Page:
Thirty minutes later, the police showed up. I told the officer that I hadn’t touched the camera or the protester. I simply blocked him from filming someone who didn’t want to be filmed. It wasn’t harassment. It didn’t matter. The officer wrote up a report about it anyway. I begged him not to take down my home address, aware that some anti-abortion groups gather information on abortion providers and pro-choice advocates and target them at home. His response? “Well, you should have thought about that before you came out here.”
“Both-sides-ing” domestic terrorism is an absurd enterprise, but especially when it comes to anti-abortion terrorism. There have been 125 cases of vandalism and 15 cases of assault and battery against clinics last year alone. Anti-abortion terrorists have murdered 11 people. START’s Global Terrorism Database includes roughly 300 acts of anti-abortion violence. On the pro-choice side? Not one. (Indeed, the FBI wasn’t able to provide an example of pro-choice terrorism when asked by the Daily Beast, instead pointing to a lone threat in an online-comment section.)
It’s an absurd false equivalence, made more ridiculous by the fact that anti-abortion harassment is so widespread and such a recognized threat that some forms are already a federal crime. Under the Freedom of Access to Clinic Entrances (FACE) Act, passed in 1994, it’s a felony to threaten or physically block someone from accessing a reproductive health-care facility, punishable by up to ten years in prison and fines up to $250,000.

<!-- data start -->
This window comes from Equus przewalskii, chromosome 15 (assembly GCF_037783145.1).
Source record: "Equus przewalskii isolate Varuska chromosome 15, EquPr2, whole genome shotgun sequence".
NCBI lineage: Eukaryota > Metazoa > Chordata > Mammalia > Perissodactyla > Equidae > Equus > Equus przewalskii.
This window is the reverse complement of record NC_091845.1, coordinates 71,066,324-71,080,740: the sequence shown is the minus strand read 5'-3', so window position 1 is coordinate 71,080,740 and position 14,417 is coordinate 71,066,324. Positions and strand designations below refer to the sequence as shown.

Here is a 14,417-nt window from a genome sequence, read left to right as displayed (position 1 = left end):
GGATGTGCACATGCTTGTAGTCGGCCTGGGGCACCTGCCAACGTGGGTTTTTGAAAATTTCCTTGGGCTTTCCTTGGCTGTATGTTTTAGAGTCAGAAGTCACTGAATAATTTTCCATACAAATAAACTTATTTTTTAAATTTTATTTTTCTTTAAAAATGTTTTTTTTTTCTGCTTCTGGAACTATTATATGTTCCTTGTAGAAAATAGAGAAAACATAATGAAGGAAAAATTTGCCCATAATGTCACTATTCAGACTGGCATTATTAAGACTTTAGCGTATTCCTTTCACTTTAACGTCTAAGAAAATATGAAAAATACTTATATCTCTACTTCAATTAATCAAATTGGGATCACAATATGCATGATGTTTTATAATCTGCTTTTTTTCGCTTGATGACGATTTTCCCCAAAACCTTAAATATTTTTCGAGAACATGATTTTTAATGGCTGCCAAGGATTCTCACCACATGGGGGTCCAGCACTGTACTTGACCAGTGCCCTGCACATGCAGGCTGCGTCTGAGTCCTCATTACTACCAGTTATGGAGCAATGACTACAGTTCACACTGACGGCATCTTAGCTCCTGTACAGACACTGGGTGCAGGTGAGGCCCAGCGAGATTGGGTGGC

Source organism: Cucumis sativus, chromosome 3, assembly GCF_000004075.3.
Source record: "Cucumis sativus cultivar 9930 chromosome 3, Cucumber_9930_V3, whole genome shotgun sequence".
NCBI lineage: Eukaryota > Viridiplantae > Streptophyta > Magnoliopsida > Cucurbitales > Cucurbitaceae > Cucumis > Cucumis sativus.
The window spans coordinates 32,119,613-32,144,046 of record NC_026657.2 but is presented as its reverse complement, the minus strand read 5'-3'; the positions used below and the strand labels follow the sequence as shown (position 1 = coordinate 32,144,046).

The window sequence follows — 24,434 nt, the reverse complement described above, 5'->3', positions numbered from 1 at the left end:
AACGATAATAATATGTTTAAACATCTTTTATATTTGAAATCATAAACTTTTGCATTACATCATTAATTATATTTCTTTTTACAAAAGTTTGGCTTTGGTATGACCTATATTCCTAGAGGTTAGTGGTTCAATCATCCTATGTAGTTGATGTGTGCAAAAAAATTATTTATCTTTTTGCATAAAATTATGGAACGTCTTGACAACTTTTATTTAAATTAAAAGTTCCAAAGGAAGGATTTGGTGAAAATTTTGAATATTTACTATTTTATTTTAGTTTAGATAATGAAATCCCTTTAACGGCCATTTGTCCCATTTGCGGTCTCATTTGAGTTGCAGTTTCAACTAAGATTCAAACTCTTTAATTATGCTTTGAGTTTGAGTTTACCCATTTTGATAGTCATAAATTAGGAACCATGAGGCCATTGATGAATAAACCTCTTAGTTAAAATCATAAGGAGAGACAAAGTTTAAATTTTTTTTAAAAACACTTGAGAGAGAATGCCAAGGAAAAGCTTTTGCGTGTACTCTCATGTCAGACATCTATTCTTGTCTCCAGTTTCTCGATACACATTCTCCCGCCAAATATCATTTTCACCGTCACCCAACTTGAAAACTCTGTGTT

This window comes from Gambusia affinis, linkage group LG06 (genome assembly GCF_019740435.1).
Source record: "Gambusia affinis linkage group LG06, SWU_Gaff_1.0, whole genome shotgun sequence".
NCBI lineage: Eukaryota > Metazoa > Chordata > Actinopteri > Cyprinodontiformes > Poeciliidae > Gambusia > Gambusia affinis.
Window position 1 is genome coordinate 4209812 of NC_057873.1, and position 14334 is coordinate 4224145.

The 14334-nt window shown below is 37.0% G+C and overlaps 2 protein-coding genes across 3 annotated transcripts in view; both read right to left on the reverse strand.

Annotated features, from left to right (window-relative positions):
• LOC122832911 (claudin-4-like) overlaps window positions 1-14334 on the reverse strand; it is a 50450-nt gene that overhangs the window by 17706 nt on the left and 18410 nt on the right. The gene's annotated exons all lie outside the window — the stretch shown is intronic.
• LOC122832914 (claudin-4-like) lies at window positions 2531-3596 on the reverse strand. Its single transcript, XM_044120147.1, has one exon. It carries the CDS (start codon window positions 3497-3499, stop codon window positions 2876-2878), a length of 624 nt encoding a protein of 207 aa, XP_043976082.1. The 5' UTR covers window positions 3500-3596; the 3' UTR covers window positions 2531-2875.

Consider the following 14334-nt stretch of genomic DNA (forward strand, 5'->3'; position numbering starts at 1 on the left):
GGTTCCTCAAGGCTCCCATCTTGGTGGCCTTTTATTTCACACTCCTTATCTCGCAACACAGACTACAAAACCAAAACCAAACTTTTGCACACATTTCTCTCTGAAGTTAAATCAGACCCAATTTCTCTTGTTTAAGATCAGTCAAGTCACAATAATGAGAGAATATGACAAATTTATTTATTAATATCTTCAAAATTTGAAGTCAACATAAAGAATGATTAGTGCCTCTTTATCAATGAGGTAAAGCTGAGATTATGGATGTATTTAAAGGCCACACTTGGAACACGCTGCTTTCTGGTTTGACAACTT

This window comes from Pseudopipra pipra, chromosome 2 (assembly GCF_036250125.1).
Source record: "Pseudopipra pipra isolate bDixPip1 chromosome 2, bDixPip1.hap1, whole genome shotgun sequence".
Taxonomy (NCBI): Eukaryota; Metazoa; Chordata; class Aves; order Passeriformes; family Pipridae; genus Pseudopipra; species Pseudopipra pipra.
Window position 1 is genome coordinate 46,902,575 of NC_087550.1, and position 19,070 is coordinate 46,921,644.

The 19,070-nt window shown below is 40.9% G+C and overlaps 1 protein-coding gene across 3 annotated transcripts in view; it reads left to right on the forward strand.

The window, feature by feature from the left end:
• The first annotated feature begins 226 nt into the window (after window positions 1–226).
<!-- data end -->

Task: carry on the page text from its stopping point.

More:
But the law is only effective when it’s enforced, which requires the Justice Department to cooperate with local law enforcement. According to clinic escorts, that rarely happens. “The police in Milwaukee are pretty useless,” said Leslie Filingham, who’s been clinic escorting in the city since 1991. “They just want us all to go away.”
Benita Ulisano, a clinic escort in Chicago and founder of the Clinic Vest Project, says she rarely bothers to call the police anymore when anti-abortion protesters violate the city’s bubble zone, which requires all protesters to stay eight feet away from a patient. According to Ulisano, police often do nothing, which only serves to embolden the protesters, who then feel that the state is on their side.
Law enforcement’s often laissez-faire attitude to anti-abortion harassment and violence has allowed that conduct to thrive, despite having the legal means to curb it. And now, pro-choice volunteers have to contend with the possibility that the FBI could err on the side of “both sides,” essentially equating bomb threats and acts of arson with — what, exactly? Me holding up my hand to block someone from filming an abortion patient?
My encounter with law enforcement was six years ago. What would have happened to me if it had taken place today, with the federal government sending a message that pro-choicers are a potentially serious threat?
Clinic escorts like Ulisano already avoid contacting the police at all. If law enforcement becomes even more of an enemy, that could mean more protesters, less protection, and fewer people to ensure access to safe abortion care.
Perhaps that’s the point.